The Cervantes Institute in Stockholm co-organizes a colloquium on literature and translation presided over by the queens of Spain and Sweden

The Cervantes Institute in Stockholm scheduled several cultural activities on the occasion of the official visit of the Kings of Spain to Sweden: a colloquium in the library of the Royal Palace, with the intervention of the secretary general of Cervantes, Carmen Noguero; a scientific meeting on the research of the Nobel laureate Ramón y Cajal, father of neuroscience, and a literary talk with the writer Javier Cercas.

The central act of this program, presided over by the queens of Spain and Sweden, takes place this Thursday (11:00 am) at the Bernadotte Library of the Royal Palace in Stockholm, organized by the Cervantes Institute of that capital and the Swedish Institute. Under the title ‘Meeting on literature and translation between Spain and Sweden’, four experts will address various aspects of the letters of both countries and the translation between their respective languages.

The Secretary General of Cervantes will participate in the presentation of this round table that will bring together the writer Javier Cercas, the translator and teacher Carmen Montes Cano, the Hispanicist and professor Ken Benson and the writer Hanna Nordenhök. They will analyze the importance of reinforcing dialogue and cultural exchanges between both countries, the relevance of translations in the knowledge of other literatures and the promotion of foreign language learning.

After concluding the debate, queens Letizia and Silvia will visit the Bernadotte Library, where they will be shown some relevant books and objects related to the bilateral Spain-Sweden relationship. A Swedish edition of ‘El Cid’ from 1859 stands out, which was translated into that language by the then Prince Oskar, later King Oskar II, from a German edition of the work.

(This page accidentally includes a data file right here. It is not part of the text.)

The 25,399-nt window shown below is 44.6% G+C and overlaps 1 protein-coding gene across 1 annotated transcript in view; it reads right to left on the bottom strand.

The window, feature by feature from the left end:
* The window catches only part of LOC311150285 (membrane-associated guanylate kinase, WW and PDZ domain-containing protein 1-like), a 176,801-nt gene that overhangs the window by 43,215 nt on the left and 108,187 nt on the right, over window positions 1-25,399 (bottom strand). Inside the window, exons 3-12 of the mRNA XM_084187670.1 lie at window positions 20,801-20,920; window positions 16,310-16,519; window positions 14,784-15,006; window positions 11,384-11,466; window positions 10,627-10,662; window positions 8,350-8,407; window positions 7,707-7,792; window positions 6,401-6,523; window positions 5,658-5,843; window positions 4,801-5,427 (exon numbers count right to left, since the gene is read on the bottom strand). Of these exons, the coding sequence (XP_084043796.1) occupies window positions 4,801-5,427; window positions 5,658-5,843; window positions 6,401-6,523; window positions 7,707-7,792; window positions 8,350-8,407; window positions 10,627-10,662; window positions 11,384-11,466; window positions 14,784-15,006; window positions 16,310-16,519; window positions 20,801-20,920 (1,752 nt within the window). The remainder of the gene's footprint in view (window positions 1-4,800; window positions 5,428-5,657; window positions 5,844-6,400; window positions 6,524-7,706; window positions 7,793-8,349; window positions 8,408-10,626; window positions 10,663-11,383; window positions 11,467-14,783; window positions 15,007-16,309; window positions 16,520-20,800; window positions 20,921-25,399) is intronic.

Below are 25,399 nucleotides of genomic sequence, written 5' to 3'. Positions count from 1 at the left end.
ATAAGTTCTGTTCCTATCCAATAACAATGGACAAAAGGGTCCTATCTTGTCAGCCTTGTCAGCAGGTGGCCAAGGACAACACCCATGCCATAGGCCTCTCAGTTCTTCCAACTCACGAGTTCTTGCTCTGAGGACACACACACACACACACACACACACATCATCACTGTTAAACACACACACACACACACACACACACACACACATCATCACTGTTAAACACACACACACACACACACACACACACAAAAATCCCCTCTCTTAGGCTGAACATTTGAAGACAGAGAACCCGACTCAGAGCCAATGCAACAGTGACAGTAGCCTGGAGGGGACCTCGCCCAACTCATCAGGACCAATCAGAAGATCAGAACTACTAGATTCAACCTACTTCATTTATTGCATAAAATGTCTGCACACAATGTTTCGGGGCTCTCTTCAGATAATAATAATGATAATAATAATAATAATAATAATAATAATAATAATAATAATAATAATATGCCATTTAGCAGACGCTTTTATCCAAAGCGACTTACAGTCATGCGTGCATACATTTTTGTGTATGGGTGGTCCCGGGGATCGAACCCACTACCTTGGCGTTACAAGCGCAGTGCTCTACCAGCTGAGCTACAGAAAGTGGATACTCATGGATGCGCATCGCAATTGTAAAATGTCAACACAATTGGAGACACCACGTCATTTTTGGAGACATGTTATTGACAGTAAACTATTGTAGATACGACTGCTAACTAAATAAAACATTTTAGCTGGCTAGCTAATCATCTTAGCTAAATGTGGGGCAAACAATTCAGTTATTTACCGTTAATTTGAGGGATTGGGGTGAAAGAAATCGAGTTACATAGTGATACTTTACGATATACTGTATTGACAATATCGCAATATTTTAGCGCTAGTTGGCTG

Likewise, they will see a diploma to the crown prince Karl Johan XIV, in his reception in the Order of San Fernando in 1814; the document that names King Gustavo V Honorary Admiral of the Royal Spanish Navy (1927) or photographs of the state visit that King Alfonso XIII made to that country in 1928.

The investigations of Nobel Cajal

Also within the framework of the official visit of Don Felipe and Doña Letizia to the Baltic capital, the headquarters of the Cervantes Institute in Stockholm hosted two relevant activities on Wednesday.
The first was the colloquium Cajal’s drawings and the discovery of the neuronal forest of the brain, by the researchers Javier de Felipe, an expert in neurology at the CSIC (Higher Council for Scientific Research), and Ricardo Martínez Murillo, director of the Cajal Institute.

They talked about the research that Santiago Ramón y Cajal (1852-1934) carried out on the microanatomy of the nervous system, his observations on degeneration and regeneration, and his theories on the plasticity of the brain. that had a profound influence on the scientists of their time, causing a radical change in the course of the history of neuroscience.

The scientific talk was held on the occasion of the inauguration of the exhibition ‘Synapse: Art and science in Spain’, by Ramón y Cajal to the 21st century, a tour of the research of the 1906 Nobel Prize in Medicine, which can be visited at the Nobel Museum in Stockholm until December 4, organized by the Embassy of Spain and AECID with the collaboration of the Cervantes Institute, among other institutions.

The Cervantes headquarters also hosted a meeting with the writer Javier Cercas, one of the great current authors of Spain, who was accompanied by Juan Carlos Cruz Suárez, tenured professor of the Department of Classical and Romance Studies at the University of Stockholm.

Throughout Wednesday, The Secretary General of the Institute, Carmen Noguero, visited the facilities of the Cervantes in Stockholm for the first time and met with the professor and former dean of the University of Stockholm Ken Benson, with the director of the Goethe Institute of Sweden, Jutta Gehrig, and with heads of the Spanish Embassy and associations related to the teaching of Spanish in Sweden.

Sent by José Antonio Sierra, Hispanismo advisor.

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The Cervantes Institute in Stockholm co-organizes a colloquium on literature and translation presided over by the queens of Spain and Sweden